Merkel Calls Crisis Meeting On Migrant Invasion As German Unity Fractures

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German Chancellor Angela Merkel has called an emergency meeting of coalition leaders after Bavarian Premier Horst Seehofer demanded she stem the flow of migrants entering the country.

 The meeting is set to turn on new initiatives for controlling the flood and deal with the critical situation on the Austrian border, where thousands of migrants are flocking into Germany on a daily basis.

At the same time Mrs. Merkel announced the meeting with Mr Seehofer, set down for later today, she pleaded for patience, saying that there were no quick fixes to the crisis. The Süddeutsche Zeitung reports that the pair will meet with Social Democratic Party (SPD) head Sigmar Gabriel on Sunday.

Mr Seehofer, who is head of the Christian Social Union (CSU), sister party to Mrs. Merkel’s Christian Democratic Union (CDU) had earlier demanded that the government change course immediately. Since the beginning of August at least 318,000 asylum seekers have arrived in Bavaria, Germany’s south-eastern most state.

The Bavarian minister-president has constantly called for emergency measures to deal with the influx, including setting a cap on the number Germany will let in and building border reception centres to screen incoming migrants before they set foot in the country.

He has gone as far as to threaten to take the federal government to the German constitutional court.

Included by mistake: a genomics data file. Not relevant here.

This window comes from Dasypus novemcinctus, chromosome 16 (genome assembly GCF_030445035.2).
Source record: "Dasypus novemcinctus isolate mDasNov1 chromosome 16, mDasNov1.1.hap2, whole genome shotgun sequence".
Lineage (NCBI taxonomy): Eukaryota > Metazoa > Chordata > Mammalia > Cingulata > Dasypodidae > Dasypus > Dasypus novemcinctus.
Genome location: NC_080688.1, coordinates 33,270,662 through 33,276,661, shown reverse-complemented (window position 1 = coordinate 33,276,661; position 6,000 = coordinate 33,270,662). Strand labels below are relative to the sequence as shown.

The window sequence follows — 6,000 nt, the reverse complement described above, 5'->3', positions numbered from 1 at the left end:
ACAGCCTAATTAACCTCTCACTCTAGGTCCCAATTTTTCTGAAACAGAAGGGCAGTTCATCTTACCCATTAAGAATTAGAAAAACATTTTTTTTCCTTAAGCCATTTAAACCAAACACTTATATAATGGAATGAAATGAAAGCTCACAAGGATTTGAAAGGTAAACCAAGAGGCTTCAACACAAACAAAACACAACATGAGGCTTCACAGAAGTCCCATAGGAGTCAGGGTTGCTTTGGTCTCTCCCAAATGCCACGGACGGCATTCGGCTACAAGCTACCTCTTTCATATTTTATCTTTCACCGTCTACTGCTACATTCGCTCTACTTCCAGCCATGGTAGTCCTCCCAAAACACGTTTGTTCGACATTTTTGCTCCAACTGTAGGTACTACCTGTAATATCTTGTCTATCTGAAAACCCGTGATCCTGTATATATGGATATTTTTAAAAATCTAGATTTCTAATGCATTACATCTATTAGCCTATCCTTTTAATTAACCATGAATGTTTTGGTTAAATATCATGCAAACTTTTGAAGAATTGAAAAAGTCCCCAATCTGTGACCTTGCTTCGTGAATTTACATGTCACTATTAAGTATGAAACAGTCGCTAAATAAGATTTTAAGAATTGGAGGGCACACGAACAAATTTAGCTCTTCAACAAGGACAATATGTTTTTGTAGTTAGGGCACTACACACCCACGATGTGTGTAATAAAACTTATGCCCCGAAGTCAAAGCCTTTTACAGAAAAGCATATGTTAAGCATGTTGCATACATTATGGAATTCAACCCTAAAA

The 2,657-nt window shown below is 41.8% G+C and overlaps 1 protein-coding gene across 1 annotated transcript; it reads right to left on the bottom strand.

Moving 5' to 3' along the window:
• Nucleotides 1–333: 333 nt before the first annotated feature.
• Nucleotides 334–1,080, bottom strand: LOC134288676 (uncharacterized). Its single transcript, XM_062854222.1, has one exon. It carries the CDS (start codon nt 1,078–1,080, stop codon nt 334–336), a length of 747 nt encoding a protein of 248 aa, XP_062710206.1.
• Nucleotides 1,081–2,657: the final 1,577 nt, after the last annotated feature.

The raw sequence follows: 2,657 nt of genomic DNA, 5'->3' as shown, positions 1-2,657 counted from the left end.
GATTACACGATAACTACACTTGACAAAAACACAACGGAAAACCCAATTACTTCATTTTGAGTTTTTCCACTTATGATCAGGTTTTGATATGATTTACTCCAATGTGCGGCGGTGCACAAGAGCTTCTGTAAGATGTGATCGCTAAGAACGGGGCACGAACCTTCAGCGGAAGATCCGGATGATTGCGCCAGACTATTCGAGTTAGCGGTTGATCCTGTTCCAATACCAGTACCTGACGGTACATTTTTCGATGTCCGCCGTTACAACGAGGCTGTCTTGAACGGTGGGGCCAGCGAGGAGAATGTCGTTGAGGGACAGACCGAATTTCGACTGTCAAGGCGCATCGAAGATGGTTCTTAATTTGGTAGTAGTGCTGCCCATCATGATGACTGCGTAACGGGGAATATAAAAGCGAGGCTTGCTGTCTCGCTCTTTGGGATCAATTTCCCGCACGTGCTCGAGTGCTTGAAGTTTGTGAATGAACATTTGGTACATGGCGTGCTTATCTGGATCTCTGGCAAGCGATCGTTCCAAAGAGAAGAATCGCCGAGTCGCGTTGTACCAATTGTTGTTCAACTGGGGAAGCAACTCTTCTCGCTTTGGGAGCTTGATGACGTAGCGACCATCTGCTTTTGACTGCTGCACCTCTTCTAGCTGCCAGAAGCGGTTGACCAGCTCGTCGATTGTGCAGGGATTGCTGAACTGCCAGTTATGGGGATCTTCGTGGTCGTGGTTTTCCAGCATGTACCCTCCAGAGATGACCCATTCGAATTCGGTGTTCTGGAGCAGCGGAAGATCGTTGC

As Mrs. Merkel seeks to defuse the political unrest over her open-door policy, she also confronts waning public approval for her insistence that Germany has an obligation to welcome any and all migrants from the Middle East. Backing for her CDU slipped two points to 36 per cent this week, down from an August peak of 43 per cent, according to a weekly poll carried out by Forsa.

Meanwhile Germany agreed with Austria on Friday to new rules for a more “orderly” passage of migrants.

After a week in which tensions flared between the neighbour states, Germany’s interior ministry said that the people massing at its border with Austria would now be funnelled through five entry points.

“We would like to have a more orderly procedure,” a spokeswoman for the interior ministry told AFP following a bilateral agreement which took immediate effect.

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